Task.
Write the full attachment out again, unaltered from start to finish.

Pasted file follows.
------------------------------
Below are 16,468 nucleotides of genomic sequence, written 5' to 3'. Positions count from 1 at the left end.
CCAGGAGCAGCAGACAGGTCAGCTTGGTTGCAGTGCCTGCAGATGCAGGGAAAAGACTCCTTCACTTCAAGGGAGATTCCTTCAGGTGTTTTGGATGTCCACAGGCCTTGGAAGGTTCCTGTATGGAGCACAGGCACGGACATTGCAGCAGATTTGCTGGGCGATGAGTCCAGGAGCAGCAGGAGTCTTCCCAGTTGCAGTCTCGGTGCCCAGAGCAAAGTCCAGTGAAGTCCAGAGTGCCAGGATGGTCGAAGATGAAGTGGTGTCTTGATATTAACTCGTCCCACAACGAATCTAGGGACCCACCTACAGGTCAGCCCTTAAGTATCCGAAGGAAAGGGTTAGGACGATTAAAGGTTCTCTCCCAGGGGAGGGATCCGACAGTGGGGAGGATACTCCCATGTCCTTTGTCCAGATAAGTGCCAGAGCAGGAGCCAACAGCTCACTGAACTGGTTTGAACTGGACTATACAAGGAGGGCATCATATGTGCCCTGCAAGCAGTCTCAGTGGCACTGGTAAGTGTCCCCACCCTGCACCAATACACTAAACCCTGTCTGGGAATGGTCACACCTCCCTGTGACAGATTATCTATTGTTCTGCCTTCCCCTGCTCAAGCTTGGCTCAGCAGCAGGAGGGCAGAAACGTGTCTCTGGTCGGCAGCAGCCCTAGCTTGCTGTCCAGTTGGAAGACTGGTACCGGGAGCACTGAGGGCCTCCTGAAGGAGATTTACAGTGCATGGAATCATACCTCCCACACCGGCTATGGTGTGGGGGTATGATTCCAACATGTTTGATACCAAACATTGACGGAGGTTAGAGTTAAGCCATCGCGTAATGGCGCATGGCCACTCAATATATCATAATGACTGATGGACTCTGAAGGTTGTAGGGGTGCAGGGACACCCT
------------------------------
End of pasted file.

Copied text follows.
Below are 16,468 nucleotides of genomic sequence, written 5' to 3'. Positions count from 1 at the left end.
CCAGGAGCAGCAGACAGGTCAGCTTGGTTGCAGTGCCTGCAGATGCAGGGAAAAGACTCCTTCACTTCAAGGGAGATTCCTTCAGGTGTTTTGGATGTCCACAGGCCTTGGAAGGTTCCTGTATGGAGCACAGGCACGGACATTGCAGCAGATTTGCTGGGCGATGAGTCCAGGAGCAGCAGGAGTCTTCCCAGTTGCAGTCTCGGTGCCCAGAGCAAAGTCCAGTGAAGTCCAGAGTGCCAGGATGGTCGAAGATGAAGTGGTGTCTTGATATTAACTCGTCCCACAACGAATCTAGGGACCCACCTACAGGTCAGCCCTTAAGTATCCGAAGGAAAGGGTTAGGACGATTAAAGGTTCTCTCCCAGGGGAGGGATCCGACAGTGGGGAGGATACTCCCATGTCCTTTGTCCAGATAAGTGCCAGAGCAGGAGCCAACAGCTCACTGAACTGGTTTGAACTGGACTATACAAGGAGGGCATCATATGTGCCCTGCAAGCAGTCTCAGTGGCACTGGTAAGTGTCCCCACCCTGCACCAATACACTAAACCCTGTCTGGGAATGGTCACACCTCCCTGTGACAGATTATCTATTGTTCTGCCTTCCCCTGCTCAAGCTTGGCTCAGCAGCAGGAGGGCAGAAACGTGTCTCTGGTCGGCAGCAGCCCTAGCTTGCTGTCCAGTTGGAAGACTGGTACCGGGAGCACTGAGGGCCTCCTGAAGGAGATTTACAGTGCATGGAATCATACCTCCCACACCGGCTATGGTGTGGGGGTATGATTCCAACATGTTTGATACCAAACATTGACGGAGGTTAGAGTTAAGCCATCGCGTAATGGCGCATGGCCACTCAATATATCATAATGACTGATGGACTCTGAAGGTTGTAGGGGTGCAGGGACACCCT